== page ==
Undated Pennsylvania ballots should still count, judge rules

A U.S. district judge on Tuesday ruled undated mail-in ballots cast in Pennsylvania should still be counted, a decision that could have wide implications for the 2024 election in the key battleground state.

The ruling, issued by U.S. District Judge Susan Paradise Baxter, said ballots without accurate handwritten dates must be counted if they are received on time.

Pennsylvania state law currently requires voters to write the date on their ballot envelope, which Baxter argued is “immaterial” or irrelevant in determining whether the ballot was received in time or if the voter is qualified to cast a ballot, according to The Associated Press.

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The suit, filed this month by the Pennsylvania State Conference of the NAACP, League of Women, the Black Political Empowerment Project and other groups, is the latest legal challenge to center around the highly-contested date requirement.

National and state Republicans have repeatedly opposed efforts to allow undated mail-in ballots in the wake of former President Trump’s baseless claims of election fraud.

Baxter argued the rejection of undated ballots disenfranchises voters and violates provisions under the Civil Rights Act of 1964, which argues immaterial errors and other omissions should not be used to prevent voting.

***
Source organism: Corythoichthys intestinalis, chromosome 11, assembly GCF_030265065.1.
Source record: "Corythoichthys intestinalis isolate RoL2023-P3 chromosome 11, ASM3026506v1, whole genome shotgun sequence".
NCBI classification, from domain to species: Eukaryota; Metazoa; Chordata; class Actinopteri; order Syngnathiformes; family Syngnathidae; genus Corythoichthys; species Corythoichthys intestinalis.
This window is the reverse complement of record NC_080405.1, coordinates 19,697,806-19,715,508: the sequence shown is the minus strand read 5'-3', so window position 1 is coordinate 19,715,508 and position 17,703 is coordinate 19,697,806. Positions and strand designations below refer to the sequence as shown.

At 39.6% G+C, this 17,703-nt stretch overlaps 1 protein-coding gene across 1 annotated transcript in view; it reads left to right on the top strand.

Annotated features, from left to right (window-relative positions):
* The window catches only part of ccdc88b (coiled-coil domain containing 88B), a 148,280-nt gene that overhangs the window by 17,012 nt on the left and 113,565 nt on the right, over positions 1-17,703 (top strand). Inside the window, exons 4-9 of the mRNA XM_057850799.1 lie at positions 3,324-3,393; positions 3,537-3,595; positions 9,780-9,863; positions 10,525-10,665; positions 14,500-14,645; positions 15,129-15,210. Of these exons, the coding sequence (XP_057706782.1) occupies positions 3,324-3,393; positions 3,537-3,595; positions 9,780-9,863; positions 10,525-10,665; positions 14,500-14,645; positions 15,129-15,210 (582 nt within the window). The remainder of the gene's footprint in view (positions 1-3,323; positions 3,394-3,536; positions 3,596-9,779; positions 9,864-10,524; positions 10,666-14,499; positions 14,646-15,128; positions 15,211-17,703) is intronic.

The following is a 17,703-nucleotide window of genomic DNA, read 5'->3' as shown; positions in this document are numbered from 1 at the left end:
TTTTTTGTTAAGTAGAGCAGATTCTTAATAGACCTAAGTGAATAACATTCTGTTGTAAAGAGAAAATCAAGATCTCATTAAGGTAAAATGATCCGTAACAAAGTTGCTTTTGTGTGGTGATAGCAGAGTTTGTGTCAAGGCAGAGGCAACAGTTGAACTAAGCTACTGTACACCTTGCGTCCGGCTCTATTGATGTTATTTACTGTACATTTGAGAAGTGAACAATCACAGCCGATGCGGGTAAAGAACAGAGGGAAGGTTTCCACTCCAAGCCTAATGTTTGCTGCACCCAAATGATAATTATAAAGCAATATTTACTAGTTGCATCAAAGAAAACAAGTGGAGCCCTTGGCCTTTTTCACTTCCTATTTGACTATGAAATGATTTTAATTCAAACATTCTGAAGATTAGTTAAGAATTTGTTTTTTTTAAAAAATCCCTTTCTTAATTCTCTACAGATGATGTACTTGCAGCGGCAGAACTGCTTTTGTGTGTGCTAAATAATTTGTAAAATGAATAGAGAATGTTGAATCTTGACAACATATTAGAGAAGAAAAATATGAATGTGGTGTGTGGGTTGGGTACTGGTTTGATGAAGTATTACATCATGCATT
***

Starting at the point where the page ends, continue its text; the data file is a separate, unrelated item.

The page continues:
In Tuesday’s ruling, Baxter noted elections officials have not used the date on the outer envelope, but instead rely on time stamps when the ballots are returned, meaning the lack of a date on the return envelope was “not material” to determining when the ballot was received.

“The important date for casting the ballot is the date the ballot is received,” Baxter wrote. “Here, the date on the outside envelope was not used by any of the county boards to determine when a voter’s mail ballot was received in the November 2022 election.”

In the 2022 midterms, more than 7,600 mail-in ballots in 12 counties were not counted because the outer envelope did not include a date or had an incorrect date, according to the ruling. These counties are among the numerous defendants in the suit.

Last November, the state Supreme Court ruled unanimously that Pennsylvania officials cannot count votes from mail-in or absentee ballots that lack accurate, handwritten dates on the return envelope, according to The Associated Press.

However, the judges were divided on whether mandating the envelope dates under state law would violate a federal civil rights law, the issue at the center of Baxter’s ruling, per The Associated Press.

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